Global Ecology in Human Perspective

Paperback | March 1, 1987

byCharles H. Southwick

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Written by a well-known ecologist with more than forty years of scientific field work on six continents, this book deals with the ecology of planet earth, focusing on the condition of the global environment and the quality of human life. The author describes the scope and meaning of globalecology and gives a brief review of ecological principles relevant to global concerns. The work concentrates on how we as humans affect global ecosystems and how these changes impact our health, behavior, economics, and politics. Specific sections address the ecological components of planet earth,the biosphere, ecosystem ecology, worldwide environmental trends, and the state of human populations. Other chapters deal with competition and conflict, the ecology of war, an agenda for survival, sustainability, and future prospects. Accessible to undergraduates, students in adult and professional education, and general readers, this unique work gives a broader definition of our environment than conventional ecology books, emphasizing economic and social dimensions of the global environment. It covers diverse viewpoints,including good news and favorable trends regarding the future, and helps readers think about current ecological problems and those we will face in the future. It discusses how to relate facts and beliefs, how to assess outcomes, and, finally, how me might view and treat the one world in which welive.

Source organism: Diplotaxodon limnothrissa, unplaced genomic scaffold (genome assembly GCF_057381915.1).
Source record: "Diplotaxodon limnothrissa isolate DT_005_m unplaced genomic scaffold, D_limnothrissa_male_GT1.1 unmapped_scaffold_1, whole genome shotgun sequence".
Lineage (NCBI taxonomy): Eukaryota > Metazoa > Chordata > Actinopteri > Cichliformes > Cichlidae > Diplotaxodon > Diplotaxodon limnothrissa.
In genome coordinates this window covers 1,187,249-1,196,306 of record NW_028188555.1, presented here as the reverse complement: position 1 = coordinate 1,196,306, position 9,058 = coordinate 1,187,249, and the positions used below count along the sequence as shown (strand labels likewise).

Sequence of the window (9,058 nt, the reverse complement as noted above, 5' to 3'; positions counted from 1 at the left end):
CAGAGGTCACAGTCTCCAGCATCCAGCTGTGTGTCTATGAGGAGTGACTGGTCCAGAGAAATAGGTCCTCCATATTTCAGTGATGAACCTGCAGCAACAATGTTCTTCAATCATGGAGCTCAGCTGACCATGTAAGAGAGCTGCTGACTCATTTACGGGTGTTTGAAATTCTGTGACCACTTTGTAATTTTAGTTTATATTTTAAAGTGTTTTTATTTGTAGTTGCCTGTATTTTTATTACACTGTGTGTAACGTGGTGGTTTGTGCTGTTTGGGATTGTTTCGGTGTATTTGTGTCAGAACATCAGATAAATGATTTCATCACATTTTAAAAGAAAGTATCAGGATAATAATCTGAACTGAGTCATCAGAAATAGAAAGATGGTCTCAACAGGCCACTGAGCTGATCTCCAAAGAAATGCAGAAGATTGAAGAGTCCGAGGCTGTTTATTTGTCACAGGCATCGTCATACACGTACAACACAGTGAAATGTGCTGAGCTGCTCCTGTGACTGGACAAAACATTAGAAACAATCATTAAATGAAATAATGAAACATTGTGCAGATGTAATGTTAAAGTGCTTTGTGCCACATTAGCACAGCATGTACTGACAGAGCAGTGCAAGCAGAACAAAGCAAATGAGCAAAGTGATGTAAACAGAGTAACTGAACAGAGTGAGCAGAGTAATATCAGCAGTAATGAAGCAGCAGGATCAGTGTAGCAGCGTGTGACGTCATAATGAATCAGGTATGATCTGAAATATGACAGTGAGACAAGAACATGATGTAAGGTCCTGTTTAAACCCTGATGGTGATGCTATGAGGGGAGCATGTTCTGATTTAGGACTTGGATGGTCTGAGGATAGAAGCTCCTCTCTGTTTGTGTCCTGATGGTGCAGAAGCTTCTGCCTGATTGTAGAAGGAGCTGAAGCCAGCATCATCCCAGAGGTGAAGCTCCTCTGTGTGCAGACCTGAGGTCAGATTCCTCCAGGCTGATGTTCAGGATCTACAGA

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From Our Editors

Written by a well-known ecologist with more than forty years of scientific field work on six continents, this book deals with the ecology of planet earth, focusing on the condition of the global environment and the quality of human life. The author describes the scope and meaning of global ecology and gives a brief review of ecological...

From the Publisher

Written by a well-known ecologist with more than forty years of scientific field work on six continents, this book deals with the ecology of planet earth, focusing on the condition of the global environment and the quality of human life. The author describes the scope and meaning of globalecology and gives a brief review of ecological ...

Charles H. Southwick is at University of Colorado (Emeritus).
Format:PaperbackDimensions:416 pages, 6.14 × 9.21 × 0.71 inPublished:March 1, 1987Publisher:Oxford University Press

The following ISBNs are associated with this title:

ISBN - 10:0195098676

ISBN - 13:9780195098679

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Table of Contents